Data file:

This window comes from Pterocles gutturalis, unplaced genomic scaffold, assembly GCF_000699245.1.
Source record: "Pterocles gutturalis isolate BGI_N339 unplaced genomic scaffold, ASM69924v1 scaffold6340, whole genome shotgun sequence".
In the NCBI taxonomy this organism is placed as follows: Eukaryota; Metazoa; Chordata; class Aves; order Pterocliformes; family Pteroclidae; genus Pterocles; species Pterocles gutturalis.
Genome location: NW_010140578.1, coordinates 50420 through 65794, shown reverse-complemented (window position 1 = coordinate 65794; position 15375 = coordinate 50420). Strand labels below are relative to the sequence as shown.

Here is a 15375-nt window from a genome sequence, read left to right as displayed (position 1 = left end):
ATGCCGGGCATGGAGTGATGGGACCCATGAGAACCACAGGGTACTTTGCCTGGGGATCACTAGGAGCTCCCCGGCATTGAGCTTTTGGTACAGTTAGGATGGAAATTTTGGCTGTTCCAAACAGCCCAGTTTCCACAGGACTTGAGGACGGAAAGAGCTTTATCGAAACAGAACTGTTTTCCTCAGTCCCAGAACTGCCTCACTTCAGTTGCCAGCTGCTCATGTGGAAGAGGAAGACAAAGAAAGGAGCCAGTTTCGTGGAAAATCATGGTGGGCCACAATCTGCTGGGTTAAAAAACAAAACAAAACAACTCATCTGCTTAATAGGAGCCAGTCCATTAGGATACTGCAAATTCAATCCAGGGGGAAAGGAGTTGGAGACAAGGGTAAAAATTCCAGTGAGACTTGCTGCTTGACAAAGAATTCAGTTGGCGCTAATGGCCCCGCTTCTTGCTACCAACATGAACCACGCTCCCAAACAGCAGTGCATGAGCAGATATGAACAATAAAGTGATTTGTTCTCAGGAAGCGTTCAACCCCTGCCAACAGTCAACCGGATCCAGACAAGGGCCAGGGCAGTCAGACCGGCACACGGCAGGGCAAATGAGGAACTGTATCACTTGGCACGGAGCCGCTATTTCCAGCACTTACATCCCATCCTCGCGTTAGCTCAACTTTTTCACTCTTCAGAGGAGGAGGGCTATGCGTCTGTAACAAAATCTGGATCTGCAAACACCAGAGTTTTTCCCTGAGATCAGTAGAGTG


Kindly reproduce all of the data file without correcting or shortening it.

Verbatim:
This window comes from Pterocles gutturalis, unplaced genomic scaffold, assembly GCF_000699245.1.
Source record: "Pterocles gutturalis isolate BGI_N339 unplaced genomic scaffold, ASM69924v1 scaffold6340, whole genome shotgun sequence".
In the NCBI taxonomy this organism is placed as follows: Eukaryota; Metazoa; Chordata; class Aves; order Pterocliformes; family Pteroclidae; genus Pterocles; species Pterocles gutturalis.
Genome location: NW_010140578.1, coordinates 50420 through 65794, shown reverse-complemented (window position 1 = coordinate 65794; position 15375 = coordinate 50420). Strand labels below are relative to the sequence as shown.

Here is a 15375-nt window from a genome sequence, read left to right as displayed (position 1 = left end):
ATGCCGGGCATGGAGTGATGGGACCCATGAGAACCACAGGGTACTTTGCCTGGGGATCACTAGGAGCTCCCCGGCATTGAGCTTTTGGTACAGTTAGGATGGAAATTTTGGCTGTTCCAAACAGCCCAGTTTCCACAGGACTTGAGGACGGAAAGAGCTTTATCGAAACAGAACTGTTTTCCTCAGTCCCAGAACTGCCTCACTTCAGTTGCCAGCTGCTCATGTGGAAGAGGAAGACAAAGAAAGGAGCCAGTTTCGTGGAAAATCATGGTGGGCCACAATCTGCTGGGTTAAAAAACAAAACAAAACAACTCATCTGCTTAATAGGAGCCAGTCCATTAGGATACTGCAAATTCAATCCAGGGGGAAAGGAGTTGGAGACAAGGGTAAAAATTCCAGTGAGACTTGCTGCTTGACAAAGAATTCAGTTGGCGCTAATGGCCCCGCTTCTTGCTACCAACATGAACCACGCTCCCAAACAGCAGTGCATGAGCAGATATGAACAATAAAGTGATTTGTTCTCAGGAAGCGTTCAACCCCTGCCAACAGTCAACCGGATCCAGACAAGGGCCAGGGCAGTCAGACCGGCACACGGCAGGGCAAATGAGGAACTGTATCACTTGGCACGGAGCCGCTATTTCCAGCACTTACATCCCATCCTCGCGTTAGCTCAACTTTTTCACTCTTCAGAGGAGGAGGGCTATGCGTCTGTAACAAAATCTGGATCTGCAAACACCAGAGTTTTTCCCTGAGATCAGTAGAGTG